Transmission of infectious diseases through needlestick injuries (NSI)

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Which infectious diseases can be transmitted?

There are upwards of 20 bloodborne infectious diseases that can be transmitted by NSI though potentially any pathogen could be transmitted in this manner.[1] However, the most clinically significant cases of infection involve transmission of human immunodeficiency virus (HIV), hepatitis B virus (HBV), and hepatitis C virus (HCV), which impact life expectancy and are often associated with significant cost over the course of the disease. Of these three, HBV most commonly results in seroconversion following a needlestick.

With both an increase in aging population of patients with hepatitis and HIV infection and the concentration of these patients within the hospital environment, exposure risk and disease transmission to healthcare workers remains a concern. Statistics indicate that exposure to contaminated sharps is responsible for 37%–39% of the cases of hepatitis B and C infections specific to healthcare workers worldwide.[1]  

How can diseases be transmitted?

Transmission of bloodborne pathogens is related to accidental percutaneous injury with a contaminated needle or sharp device or can also occur as a result of splatter or aerosolized body fluids coming in contact with mucous membranes. Specific to needlestick injury, these occurences are frequently preventable and often attributed to unsafe procedures and practices.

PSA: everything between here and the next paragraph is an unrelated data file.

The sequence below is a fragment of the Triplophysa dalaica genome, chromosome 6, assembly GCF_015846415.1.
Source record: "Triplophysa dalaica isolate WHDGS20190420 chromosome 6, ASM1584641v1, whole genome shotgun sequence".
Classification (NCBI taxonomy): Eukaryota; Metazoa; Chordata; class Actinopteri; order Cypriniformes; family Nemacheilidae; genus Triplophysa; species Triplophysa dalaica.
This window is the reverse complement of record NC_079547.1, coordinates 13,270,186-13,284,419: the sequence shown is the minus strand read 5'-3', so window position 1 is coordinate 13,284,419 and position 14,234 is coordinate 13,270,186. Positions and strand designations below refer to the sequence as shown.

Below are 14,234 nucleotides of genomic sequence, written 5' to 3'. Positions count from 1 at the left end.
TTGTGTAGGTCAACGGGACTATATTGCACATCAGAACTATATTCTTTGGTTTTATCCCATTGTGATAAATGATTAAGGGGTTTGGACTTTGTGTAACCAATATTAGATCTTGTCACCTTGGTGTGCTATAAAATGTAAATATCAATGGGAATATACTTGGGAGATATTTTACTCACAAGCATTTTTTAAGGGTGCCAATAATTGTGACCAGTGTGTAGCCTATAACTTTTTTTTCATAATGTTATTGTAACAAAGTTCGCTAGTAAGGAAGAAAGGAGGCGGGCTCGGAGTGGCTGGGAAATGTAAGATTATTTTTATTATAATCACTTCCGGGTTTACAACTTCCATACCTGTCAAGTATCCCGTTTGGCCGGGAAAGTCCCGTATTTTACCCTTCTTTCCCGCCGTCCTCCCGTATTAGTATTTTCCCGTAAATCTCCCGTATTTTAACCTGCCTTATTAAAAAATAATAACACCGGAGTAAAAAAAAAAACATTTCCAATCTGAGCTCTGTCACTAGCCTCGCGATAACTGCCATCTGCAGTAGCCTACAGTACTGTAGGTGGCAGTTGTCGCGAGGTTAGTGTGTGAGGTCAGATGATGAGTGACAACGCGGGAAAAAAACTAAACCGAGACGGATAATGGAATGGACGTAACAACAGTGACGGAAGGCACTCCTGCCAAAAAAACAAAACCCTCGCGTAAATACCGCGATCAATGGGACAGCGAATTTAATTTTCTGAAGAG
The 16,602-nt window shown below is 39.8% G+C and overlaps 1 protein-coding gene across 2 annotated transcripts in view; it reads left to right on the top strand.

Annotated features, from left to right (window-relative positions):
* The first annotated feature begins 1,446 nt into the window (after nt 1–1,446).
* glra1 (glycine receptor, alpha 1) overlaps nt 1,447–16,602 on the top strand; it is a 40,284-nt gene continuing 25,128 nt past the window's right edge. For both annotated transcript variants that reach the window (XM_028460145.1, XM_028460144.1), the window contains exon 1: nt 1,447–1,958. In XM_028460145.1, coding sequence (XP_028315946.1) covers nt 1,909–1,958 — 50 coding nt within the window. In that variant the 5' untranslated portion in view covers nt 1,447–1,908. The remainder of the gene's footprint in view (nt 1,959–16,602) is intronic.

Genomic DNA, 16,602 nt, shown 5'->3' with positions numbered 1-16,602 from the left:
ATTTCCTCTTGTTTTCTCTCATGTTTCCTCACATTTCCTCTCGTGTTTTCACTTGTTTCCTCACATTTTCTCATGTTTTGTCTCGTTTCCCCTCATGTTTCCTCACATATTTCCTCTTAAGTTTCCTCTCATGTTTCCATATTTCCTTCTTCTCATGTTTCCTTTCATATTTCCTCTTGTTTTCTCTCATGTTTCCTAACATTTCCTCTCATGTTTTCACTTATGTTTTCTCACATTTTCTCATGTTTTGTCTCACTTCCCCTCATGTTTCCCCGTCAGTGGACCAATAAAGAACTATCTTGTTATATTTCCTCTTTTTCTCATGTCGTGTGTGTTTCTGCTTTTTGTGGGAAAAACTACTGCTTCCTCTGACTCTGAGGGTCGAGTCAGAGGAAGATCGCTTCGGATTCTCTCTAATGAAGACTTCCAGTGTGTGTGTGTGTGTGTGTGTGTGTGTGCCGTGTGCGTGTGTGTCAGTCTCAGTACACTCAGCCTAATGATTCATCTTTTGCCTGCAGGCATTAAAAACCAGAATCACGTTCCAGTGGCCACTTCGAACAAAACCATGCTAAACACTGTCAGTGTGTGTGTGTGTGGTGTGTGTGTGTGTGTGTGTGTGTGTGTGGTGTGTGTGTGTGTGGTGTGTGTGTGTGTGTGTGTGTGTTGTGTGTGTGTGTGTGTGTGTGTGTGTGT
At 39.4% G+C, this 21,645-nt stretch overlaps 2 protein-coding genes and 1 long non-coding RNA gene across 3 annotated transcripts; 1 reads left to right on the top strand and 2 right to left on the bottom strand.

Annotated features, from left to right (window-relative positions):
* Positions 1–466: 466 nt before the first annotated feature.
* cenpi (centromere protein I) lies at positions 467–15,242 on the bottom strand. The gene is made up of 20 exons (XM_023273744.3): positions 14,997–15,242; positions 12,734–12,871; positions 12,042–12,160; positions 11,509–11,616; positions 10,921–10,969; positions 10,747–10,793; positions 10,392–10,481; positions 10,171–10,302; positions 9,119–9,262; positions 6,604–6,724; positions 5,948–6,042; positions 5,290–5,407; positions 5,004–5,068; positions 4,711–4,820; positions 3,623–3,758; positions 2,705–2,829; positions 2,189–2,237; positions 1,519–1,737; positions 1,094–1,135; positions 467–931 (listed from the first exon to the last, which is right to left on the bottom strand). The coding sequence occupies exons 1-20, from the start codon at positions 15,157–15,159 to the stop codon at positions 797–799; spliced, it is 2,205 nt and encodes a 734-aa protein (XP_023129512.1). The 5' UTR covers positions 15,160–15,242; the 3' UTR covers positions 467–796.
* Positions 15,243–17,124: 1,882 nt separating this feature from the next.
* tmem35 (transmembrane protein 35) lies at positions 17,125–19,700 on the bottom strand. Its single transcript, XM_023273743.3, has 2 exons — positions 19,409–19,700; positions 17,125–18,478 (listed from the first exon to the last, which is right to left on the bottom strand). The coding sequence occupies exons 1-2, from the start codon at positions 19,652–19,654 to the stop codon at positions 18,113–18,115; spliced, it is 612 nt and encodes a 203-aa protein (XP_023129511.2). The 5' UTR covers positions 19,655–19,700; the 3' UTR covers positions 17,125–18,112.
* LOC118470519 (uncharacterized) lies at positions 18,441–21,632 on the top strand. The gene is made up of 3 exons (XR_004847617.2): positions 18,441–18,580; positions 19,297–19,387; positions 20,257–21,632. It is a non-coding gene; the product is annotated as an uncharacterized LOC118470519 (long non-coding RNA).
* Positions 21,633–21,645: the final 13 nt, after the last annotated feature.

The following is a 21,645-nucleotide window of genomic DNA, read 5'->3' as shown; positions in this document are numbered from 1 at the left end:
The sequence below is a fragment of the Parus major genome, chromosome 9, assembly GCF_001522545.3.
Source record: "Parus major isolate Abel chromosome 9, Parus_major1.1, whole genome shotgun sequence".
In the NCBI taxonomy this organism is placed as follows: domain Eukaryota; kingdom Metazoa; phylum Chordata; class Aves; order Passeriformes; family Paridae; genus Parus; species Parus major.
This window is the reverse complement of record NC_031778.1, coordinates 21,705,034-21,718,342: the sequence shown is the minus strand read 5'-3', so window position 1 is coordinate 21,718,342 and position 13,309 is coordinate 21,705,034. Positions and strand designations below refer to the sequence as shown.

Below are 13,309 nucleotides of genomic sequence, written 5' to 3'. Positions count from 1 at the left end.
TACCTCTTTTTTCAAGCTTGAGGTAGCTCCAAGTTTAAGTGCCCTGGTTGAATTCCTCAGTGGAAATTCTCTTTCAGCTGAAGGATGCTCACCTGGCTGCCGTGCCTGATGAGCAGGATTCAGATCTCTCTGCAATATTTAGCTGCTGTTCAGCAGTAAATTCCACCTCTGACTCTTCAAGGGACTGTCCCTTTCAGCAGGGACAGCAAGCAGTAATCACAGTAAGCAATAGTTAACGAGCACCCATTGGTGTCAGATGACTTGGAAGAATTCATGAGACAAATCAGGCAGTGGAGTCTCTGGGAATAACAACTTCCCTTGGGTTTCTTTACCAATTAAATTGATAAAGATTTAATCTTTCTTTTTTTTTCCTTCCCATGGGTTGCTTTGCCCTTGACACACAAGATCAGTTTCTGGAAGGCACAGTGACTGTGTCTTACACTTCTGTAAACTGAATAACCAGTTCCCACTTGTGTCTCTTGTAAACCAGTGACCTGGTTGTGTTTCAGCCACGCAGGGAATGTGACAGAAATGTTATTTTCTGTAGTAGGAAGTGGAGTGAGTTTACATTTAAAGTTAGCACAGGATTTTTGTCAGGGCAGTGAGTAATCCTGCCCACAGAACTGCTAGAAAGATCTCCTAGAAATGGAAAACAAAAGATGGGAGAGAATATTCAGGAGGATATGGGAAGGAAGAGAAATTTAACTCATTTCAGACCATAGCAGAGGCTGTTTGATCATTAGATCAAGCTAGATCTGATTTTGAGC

Overall, the majority of sharp-related injuries occur during or immediately after use prior to disposal into an acceptable biohazardous sharps container.

Though suture needles and syringes are responsible for the majority of NSIs according to the most recent EPINet data [2], those incidents associated with needles still account for a significant number of exposures. Of these, safety devices are in use in just over 36% of the cases with the overwhelming majority of incidents attributed to the safety mechanism not being activated or injuries occuring before or during activation.

Transmission probabilities

Study estimates reveal that 300 of every 1,000 needlesticks involving an HBV infected patient will in result subsequent infection of the injured healthcare worker[1]. There has been a decline in the HBV infection rate associated with availability of the vaccine and implementation of universal precautions. The incidence of infection decreases to 30 out of 1,000 for HCV and only 3 per 1,000 for HIV. HCV resulting from needlestick is estimated to account for only 2-4% of the total number of cases [3].

There are mitigating factors relating to seroconversion following an NSI such as viral titer, the type of needle, severity of the injury, the amount of blood or body fluid involved as well as the availability of prophylaxis following the exposure.

[1] C. E. Cooke and J. M. Stephens, “Clinical, economic, and humanistic burden of needlestick injuries in healthcare workers,” Medical Devices: Evidence and Research, vol. 10. Dove Medical Press Ltd, pp. 225–235, 29-Sep-2017, doi: 10.2147/MDER.S140846.

[2] EPINet Report for Needlestick and Sharp Object Injuries,” 2020¸ Official-2020-US-Needle-Summary.pdf (

[3] K. C. King and R. Strony, “Needlestick - StatPearls - NCBI Bookshelf.” [Online]. Available: [Accessed: 26-Jun-2020]

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